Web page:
Healthcare

Vaccinations in Japan

New to Japan and confused about the national vaccination schedule? Learn about the types of immunizations, registration, and who is eligible.

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Updated 15-5-2024

After completing the biggest mass vaccination program in its fight against COVID-19, Japan (日本, Nihon/Nippon) again opened its borders in 2021. From April 2023, you no longer need to be vaccinated against the virus to enter the country.

If you’ve grabbed this opportunity to move to Japan, you would undoubtedly have a long checklist of things to arrange. Aside from all the basic stuff like securing a home and finding a job, you’ll have to take out health insurance and work out the national vaccination schedule.

Discover all you need to know about Japan’s vaccinations (予防接種, yobo sesshu) by exploring the following topics:

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Overview of the Japanese vaccination system

The Ministry of Health, Labour, and Welfare (MHLW – 厚生労働省, Kosei Rodo Sho) implements and coordinates the Japanese vaccination programs. It launched its first one in 1876, initially to tackle smallpox. Today, any resident can easily access this immunization system.

Older woman is pulling her shirt down to receive a vaccine from a doctor sitting close by.
Photo: kumikomini/Getty Images

However, historically there has been a lot of public skepticism concerning vaccinations. The Lancet’s pre-COVID report (2020) indicated that fewer than one in three of Japan’s population believed vaccines were safe, important, or effective, mainly because of highly publicized fears over side effects.

As such, Japan has one of the lowest rates of vaccination takeup in Asia and is significantly behind Europe and the US (where the figure is around 50%). Therefore, its COVID-19 vaccine rollout was a major challenge for the government in the early days due to its residents’ hesitancy.

In big cities, such as Tokyo (東京) and Osaka (大阪), clinics catering specifically to internationals have English-speaking staff who provide advice on the vaccination regime and tips on how to protect you and your loved ones while living in the country.

Does health insurance cover vaccines in Japan?

Generally, the costs of routine vaccines are covered by public health insurance.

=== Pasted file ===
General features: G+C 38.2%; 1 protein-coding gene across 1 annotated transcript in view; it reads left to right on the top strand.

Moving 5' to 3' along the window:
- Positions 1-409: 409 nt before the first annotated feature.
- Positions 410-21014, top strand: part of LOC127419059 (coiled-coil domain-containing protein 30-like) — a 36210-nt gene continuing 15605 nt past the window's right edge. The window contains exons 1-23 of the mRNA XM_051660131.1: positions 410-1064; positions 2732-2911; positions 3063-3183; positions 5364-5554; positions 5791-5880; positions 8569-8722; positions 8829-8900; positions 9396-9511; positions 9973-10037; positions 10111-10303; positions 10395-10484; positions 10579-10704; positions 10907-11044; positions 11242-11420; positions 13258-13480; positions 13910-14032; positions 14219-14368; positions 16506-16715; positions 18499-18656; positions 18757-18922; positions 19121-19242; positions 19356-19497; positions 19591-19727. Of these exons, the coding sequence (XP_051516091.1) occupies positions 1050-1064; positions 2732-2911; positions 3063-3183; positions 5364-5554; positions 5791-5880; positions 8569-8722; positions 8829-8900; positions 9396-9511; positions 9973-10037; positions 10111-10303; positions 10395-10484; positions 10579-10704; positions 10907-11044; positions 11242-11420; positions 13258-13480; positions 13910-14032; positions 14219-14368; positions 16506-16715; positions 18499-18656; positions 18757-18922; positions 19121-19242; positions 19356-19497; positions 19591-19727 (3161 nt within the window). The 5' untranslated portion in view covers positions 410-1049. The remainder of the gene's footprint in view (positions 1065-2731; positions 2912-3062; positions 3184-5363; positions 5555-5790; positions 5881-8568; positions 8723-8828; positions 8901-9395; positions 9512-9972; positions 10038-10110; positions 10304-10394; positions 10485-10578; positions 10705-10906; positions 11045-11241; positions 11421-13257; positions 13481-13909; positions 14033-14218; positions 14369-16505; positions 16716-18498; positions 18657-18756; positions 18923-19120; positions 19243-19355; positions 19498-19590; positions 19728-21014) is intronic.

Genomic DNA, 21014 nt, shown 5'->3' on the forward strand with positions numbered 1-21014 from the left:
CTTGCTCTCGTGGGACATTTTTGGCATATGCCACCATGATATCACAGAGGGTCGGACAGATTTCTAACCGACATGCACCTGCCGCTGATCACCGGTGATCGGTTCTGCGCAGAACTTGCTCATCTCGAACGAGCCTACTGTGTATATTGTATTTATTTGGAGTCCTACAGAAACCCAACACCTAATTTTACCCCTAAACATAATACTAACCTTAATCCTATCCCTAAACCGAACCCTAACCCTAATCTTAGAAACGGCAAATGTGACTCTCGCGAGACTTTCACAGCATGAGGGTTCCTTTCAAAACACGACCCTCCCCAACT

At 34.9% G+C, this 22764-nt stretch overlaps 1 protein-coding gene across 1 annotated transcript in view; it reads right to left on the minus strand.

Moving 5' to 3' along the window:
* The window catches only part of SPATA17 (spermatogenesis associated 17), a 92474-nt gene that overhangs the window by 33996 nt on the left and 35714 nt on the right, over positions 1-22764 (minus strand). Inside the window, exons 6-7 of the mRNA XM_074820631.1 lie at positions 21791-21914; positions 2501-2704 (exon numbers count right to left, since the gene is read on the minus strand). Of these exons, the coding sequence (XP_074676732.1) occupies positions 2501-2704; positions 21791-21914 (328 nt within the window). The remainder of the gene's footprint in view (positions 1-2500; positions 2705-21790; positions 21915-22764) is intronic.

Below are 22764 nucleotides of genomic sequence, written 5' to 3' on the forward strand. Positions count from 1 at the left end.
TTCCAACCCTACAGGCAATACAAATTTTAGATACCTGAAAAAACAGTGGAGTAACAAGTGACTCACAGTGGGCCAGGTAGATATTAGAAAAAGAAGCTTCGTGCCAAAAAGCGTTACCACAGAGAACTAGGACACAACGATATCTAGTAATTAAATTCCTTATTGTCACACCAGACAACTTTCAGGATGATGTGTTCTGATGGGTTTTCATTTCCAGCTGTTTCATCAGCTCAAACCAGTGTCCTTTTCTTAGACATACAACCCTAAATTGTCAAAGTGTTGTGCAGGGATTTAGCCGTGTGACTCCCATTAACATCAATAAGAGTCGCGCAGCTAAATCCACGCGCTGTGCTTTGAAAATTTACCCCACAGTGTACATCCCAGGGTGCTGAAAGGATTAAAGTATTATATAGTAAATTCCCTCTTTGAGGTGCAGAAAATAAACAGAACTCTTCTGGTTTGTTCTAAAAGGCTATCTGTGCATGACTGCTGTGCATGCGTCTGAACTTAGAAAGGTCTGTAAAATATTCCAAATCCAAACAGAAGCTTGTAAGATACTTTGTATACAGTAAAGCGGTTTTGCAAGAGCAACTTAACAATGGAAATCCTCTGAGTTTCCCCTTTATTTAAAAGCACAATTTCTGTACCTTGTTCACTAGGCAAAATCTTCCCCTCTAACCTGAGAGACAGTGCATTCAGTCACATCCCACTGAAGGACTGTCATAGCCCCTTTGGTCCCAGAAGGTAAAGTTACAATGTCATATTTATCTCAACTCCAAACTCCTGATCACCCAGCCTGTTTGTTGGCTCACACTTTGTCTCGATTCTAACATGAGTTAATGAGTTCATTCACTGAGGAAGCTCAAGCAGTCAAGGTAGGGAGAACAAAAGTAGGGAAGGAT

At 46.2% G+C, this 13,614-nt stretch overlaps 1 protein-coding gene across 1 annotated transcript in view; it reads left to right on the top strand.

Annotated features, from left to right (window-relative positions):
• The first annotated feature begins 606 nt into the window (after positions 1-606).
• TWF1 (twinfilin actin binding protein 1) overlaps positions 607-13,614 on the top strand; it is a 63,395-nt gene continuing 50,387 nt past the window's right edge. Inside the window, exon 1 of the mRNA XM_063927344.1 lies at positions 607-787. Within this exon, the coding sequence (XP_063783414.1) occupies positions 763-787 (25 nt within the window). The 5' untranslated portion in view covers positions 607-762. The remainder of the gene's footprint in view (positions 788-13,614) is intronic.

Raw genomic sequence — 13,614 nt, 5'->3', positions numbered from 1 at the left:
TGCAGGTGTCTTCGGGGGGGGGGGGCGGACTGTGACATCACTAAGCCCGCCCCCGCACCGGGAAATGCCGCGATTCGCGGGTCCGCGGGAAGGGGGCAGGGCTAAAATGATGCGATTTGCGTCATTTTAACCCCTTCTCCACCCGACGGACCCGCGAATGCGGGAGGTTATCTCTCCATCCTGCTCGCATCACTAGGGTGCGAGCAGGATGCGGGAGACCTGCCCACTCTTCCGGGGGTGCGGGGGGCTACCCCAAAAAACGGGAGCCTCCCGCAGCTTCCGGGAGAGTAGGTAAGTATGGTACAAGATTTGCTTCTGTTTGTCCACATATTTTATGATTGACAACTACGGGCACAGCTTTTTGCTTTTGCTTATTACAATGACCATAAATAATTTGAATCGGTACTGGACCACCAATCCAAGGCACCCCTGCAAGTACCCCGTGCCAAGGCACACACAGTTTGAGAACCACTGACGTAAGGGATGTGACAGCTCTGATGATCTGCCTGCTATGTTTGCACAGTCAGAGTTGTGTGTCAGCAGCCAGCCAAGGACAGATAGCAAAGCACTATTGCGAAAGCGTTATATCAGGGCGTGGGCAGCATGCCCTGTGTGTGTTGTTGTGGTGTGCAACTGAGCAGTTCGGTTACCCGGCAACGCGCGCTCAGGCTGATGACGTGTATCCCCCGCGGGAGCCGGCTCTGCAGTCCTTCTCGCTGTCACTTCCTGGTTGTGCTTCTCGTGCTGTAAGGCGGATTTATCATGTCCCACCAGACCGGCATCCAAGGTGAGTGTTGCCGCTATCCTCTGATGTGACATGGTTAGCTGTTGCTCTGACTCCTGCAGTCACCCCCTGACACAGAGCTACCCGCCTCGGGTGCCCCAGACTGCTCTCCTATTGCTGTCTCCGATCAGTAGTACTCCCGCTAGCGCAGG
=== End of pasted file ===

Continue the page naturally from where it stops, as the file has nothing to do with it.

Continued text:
Japan’s vaccination regime, governed by the 1948 Immunization Act (予防接種法, yobo-sesshu ho), distinguishes between routine and voluntary immunizations. While the healthcare system includes routine vaccinations, you must pay for voluntary vaccinations or claim the costs back from your private health insurance (if you have a policy.) Reputable health insurance providers in Japan include:

Which vaccinations do children get?

The Immunization Act recommends several vaccinations for babies and children, including the following routine ones.

Routine vaccinations

  • Bacillus Calmette–Guérin (BCG) vaccine: against tuberculosis (TB – 結核, kekkaku)
  • DPT/IPV vaccine: against:
    • diphtheria (ジフテリア, jifuteria)
    • tetanus (破傷風, hashofu)
    • pertussis/whooping cough (百日咳, hyakunichi zeki)
    • polio (ポリオ, porio)
  • DT vaccine: against diphtheria and tetanus
  • Haemophilus influenza type B (Hib) vaccine: against flu (インフルエンザ菌B型, infuruenza-kin B gata)
  • Hepatitis B vaccine (HBV): against hepatitis B (B型肝炎, B gata kan-en)
  • Human papillomavirus (HPV) vaccine: reduces the risk of cervical cancer (子宮頸がん, shikyukei gan)
  • Japanese Encephalitis (JE) vaccine: against JE (日本脳炎, Nihon noen)
  • MMR vaccine: against mumps (おたふく風邪, otafuku kaze)
  • MR vaccine: against measles (麻しん, mashin) and rubella (風しん, fushin)
  • Pediatric Pneumococcus vaccine (PCV13): against pneumococcal meningitis (肺炎球菌性髄膜炎, haien kyūkin-sei zuimaku-en) and pneumonia (肺炎, haien)  
  • Rotavirus vaccine: against rotavirus (ロタウイルス, rota uirusu)
  • Varicella vaccine: against chickenpox (水痘, suito)

In some circumstances, doctors would also recommend the following inoculations for high-risk individuals:

  • Hepatitis A (A型肝炎, A gata kan-en) vaccine (which is transmitted through contaminated food or water)
  • Encephalitis (脳炎, noen) vaccine
  • Tick-borne encephalitis (TBE) (ダニ媒介脳炎, dani baikai noen) vaccine

Most of the above vaccinations are administered by injection in the arm or the thigh and require only one to two doses with a waiting period of a few weeks in between.

Doctor puts plaster on girl's arm
Photo: Halfpoint Images/Getty Images

Many Japanese cities and regional health authorities use child healthcare support apps to help parents and caregivers keep up with vaccination schedules and book clinic appointments. However, from mid-2023, these apps are only available in Japanese. Check with your doctor which ones they use and how you can register.

The Ministry publishes a detailed schedule of the age at which vaccines should be administered. It is essential to stick to this schedule, or the government will not cover the cost. If you need to go to a private clinic, expect to pay around ¥3,800 to 16,500 per shot, depending on the type of injection and your eligibility.

How do you register your children for vaccinations?

You can register your children for immunizations in two ways:

  • At your local ward center (役所, yakusho) or municipality (自治体, jichitai) – find more information on the MHLW’s portal, FORTH
  • Through their school